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1977 350 Chevy C10 Stepside
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Discussion Starter · #1 ·
I have a 1977 chevy c10 with a 350 small block and would like to get the engine bay looking as new as possible but I don't even know where to start

id also like to paint the valve covers and have watched a few vids on how to do that but gonna wait for that till I get everything else cleaned

also I'm 17 and new to the car world so does anyone know whether this is a 2 or 4 barrel carburetor

Car Motor vehicle Automotive tire Automotive lighting Hood
 

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Hi Gage,

Sounds like you need a good car wash engine clean!

A lot of people just spray down the warm engine with plenty of engine degreaser from the parts store outside of a spray car wash - let sit for maybe 15 min. Then drive it inside and go at it with the soapy water spray. Don't spray directly at the distributor or you might get water up inside. If it won't start right away because spark is getting grounded out with water - then push it outside (take a friend along) and wait 15 minutes for it to dry (one of the reasons why it's important to do this with fully warmed up engine) - then try again. If all else fails, take the distributor cap off and spray inside with WD40.

IIRC all the pickup 350's had 4 barrel Quadrajets on them in 1977. I think the 305's had a 2 barrel carb,. However, this may or may not even be original engine. How about cleaning off that sticker on the air cleaner and posting a photo.

Have fun and make sure you have someone else along so you can't get stranded!
 

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It is most likely a 4 barrel seeing its a truck, as long as no one has really messed with it.

As for cleaning engine bay and engine, I have simply drove what ever I was working on, to a quarter car wash and used the tire cleaner setting. I would remove the air cleaner and cover the carburetor with plastic bag to keep water out, Do not spray water straight at bag.

now if you have a pressure washer, you can do it at home, but it’s going to make a mess.

before doing it either way, get some good degreaser in a spray bottle and spray engine and everything down, let it soak.

I it may take a few times of spray, soak, wash, to get it clean.

after a few times you will figure out what works for you.

Good Luck
 

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Take off the air cleaner and count the big holes you see in the upper carburetor.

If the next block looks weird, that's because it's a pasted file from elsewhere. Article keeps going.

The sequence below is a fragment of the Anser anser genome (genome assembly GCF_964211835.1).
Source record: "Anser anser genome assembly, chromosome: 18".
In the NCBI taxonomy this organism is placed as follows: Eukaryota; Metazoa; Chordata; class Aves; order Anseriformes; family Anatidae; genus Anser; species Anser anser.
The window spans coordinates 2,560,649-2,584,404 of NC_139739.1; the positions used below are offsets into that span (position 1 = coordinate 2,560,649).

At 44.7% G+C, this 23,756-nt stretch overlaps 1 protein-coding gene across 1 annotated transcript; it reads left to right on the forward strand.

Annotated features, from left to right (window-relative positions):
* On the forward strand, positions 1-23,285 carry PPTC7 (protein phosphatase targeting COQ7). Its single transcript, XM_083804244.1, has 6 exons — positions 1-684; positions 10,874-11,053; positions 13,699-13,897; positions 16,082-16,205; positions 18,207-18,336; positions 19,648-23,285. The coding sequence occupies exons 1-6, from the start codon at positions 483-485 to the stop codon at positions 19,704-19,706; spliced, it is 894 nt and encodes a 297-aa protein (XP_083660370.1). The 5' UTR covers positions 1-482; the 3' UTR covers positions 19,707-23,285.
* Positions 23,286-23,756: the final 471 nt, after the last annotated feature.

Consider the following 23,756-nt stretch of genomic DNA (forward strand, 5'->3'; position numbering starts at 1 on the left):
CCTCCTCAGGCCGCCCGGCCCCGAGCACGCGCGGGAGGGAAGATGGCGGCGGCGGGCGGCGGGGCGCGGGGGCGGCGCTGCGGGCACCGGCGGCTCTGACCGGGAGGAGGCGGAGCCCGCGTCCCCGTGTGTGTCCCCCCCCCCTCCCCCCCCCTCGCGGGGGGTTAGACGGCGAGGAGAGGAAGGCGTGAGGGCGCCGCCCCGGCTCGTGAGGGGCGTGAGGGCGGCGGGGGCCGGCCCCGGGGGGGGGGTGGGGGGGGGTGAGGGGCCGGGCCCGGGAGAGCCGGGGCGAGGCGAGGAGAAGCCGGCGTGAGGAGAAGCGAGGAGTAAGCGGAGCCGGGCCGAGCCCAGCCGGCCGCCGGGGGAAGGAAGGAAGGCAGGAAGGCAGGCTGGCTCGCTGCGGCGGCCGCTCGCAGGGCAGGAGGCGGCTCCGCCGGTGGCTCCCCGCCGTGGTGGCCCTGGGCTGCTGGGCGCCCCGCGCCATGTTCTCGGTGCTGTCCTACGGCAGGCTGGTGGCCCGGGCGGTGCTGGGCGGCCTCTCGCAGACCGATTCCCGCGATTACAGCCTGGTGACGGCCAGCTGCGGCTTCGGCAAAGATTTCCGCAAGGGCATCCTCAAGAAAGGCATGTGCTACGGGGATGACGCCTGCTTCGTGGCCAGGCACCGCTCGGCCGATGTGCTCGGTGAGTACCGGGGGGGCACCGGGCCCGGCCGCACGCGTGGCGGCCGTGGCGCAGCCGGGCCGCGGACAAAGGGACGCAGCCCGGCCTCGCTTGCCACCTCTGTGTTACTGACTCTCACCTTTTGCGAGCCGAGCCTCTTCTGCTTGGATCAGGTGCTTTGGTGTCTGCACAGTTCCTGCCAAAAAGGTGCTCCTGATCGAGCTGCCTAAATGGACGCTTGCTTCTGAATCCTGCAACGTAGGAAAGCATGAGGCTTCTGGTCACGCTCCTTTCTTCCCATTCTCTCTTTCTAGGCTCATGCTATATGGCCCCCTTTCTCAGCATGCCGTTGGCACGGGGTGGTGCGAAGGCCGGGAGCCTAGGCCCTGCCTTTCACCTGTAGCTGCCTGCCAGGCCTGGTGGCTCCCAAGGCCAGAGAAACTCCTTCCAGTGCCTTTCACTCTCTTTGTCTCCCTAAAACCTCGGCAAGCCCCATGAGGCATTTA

Engine cleaner and hot water does a pretty good job of getting the crud off. The distributor, carburator and alternator are not fond of being wet so some plastic bags andties to of some sort the keep them in place is very helpful at keeping water out where it isn't needed.

Bogie
 

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Taking a closer look it appears you have centre bolt valve covers.
your motor might be a bit newer. At least your heads might be.
 

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Taking a closer look it appears you have centre bolt valve covers.
your motor might be a bit newer. At least your heads might be.
Good Eye!
i had to blow it up to see it, but you are right, it has '86-up centerbolt valvecovers on it.
 

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You can make a lot of improvements to a engine bay by simply pulling parts off one by one and wiping them down with a rag from a bucket of soapy water. Then wiping it down with a rag of just water. Before drying it with another rag. If it is rubber like a hose or a fan shroud then you can use a rubber conditioner with another rag.

Then just go through the engine bay piece by piece. If it is metal then you can sand, tape it off, then spray paint it.

But simply wiping down the thing piece by piece is going to make a big difference. Past that you should pull the engine to get to things like the firewall and such.

Most of my engine blocks I spray paint silver or a other bright color. This shows oil and such easy. It also lets you accent things like brackets in a diffrent color. Black or a body color kind of thing.
A bit of sanding, primer, and spray paint goes a long way in making a engine bay look nice.